Sultans are its products
The Ottomans traded in human beings and supported "slavery"
They were accustomed to beating slaves, mocking and mistreating them.
They revived "slaveholding" due to its economic return on their treasury.
The data on dealing with slaves in the Ottoman era revealed the extent of the sultans’ insults and passion for slavery and the violation of human rights. What confirms this matter is the amount of hatred and injustice in the Ottomans’ souls towards humanity, and it gives a negative impression of their failure to fight slavery and the serious institutional work to end up the sources of slavery, which is considered shameful to humanity.
The Ottomans did not curb slavery and human trafficking, or enact laws to mitigate this inhuman phenomenon, especially as it was tempting because of the tax revenues that the Ottomans collected from the slave markets when selling slaves. This explains the philosophy of slavery pursued by the Ottoman Empire, as if the enjoyment of enslavement of a person had become an official hobby sponsored by it.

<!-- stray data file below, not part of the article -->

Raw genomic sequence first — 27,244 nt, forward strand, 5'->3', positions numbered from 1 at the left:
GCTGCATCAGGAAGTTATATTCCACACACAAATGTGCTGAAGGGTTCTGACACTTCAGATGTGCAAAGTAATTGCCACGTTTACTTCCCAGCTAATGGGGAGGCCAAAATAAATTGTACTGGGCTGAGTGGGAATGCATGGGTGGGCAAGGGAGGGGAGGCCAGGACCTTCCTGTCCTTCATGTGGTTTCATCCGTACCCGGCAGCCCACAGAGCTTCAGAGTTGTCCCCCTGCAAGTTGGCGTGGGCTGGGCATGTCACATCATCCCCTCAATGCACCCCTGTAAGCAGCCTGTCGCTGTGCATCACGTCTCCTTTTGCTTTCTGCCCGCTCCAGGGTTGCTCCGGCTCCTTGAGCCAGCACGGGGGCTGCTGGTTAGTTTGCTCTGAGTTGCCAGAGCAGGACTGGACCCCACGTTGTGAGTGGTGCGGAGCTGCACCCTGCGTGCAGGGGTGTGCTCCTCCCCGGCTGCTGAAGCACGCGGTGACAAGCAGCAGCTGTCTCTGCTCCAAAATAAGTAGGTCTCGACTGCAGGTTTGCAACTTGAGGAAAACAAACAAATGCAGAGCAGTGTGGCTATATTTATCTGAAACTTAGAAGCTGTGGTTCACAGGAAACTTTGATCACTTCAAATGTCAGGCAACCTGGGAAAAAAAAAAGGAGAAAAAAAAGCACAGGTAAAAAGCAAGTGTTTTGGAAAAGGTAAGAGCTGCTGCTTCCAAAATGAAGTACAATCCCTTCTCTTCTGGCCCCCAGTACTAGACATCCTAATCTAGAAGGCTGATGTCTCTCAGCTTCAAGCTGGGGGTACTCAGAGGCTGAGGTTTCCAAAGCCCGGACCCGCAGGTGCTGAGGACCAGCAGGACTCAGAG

Human rights have been ignored, and human dignity became at a sharp edge. The slave girls were sold in a humiliating manner, and the slave girl might be sold with her faults and illnesses, such as pregnancy, leprosy, Vitiligo and other defects and diseases, without treating her diseases as a human being.
Humanity ceases to exist when slaves are sold in slave markets. This group of people has been exploited in a hideous manner, in cruel occupations, and for degrading purposes. The slaves were subjected to the most unethical dealings, physical and sexual assaults, without mercy or fear of any punishment. In many cases, the matter may amount to killing, especially since there is no protection for them by the Ottomans to deter their aggressors and exploiters.
The Ottomans also assigned slave women to professions that are arduous and tiring, without mercy and relentlessness. They put them in the trades of logging, farming, plowing, and domestic service. Whoever fails to perform her work will be exposed to mocking, ridicule and beatings, and may be presented to slave markets to be sold as a form of punishment and abuse.
1. Ghalib Arabiyat, “Slaves and Maidservants in Ottoman Jerusalem,” (Al-Manara Magazine, Vol. 23, No. 4, 2017).
2. Abd Al-Salam Al-Termanini, Slavery, its past and present, 3rd Edition (Damascus: Dar Tlass, 1997).
3. Lawrence Nader, The Status of Slaves in the Arab States during the Ottoman Era 1188-1273 AH / 1774-1856 AD, (Ph.D., Damascus University, 2012).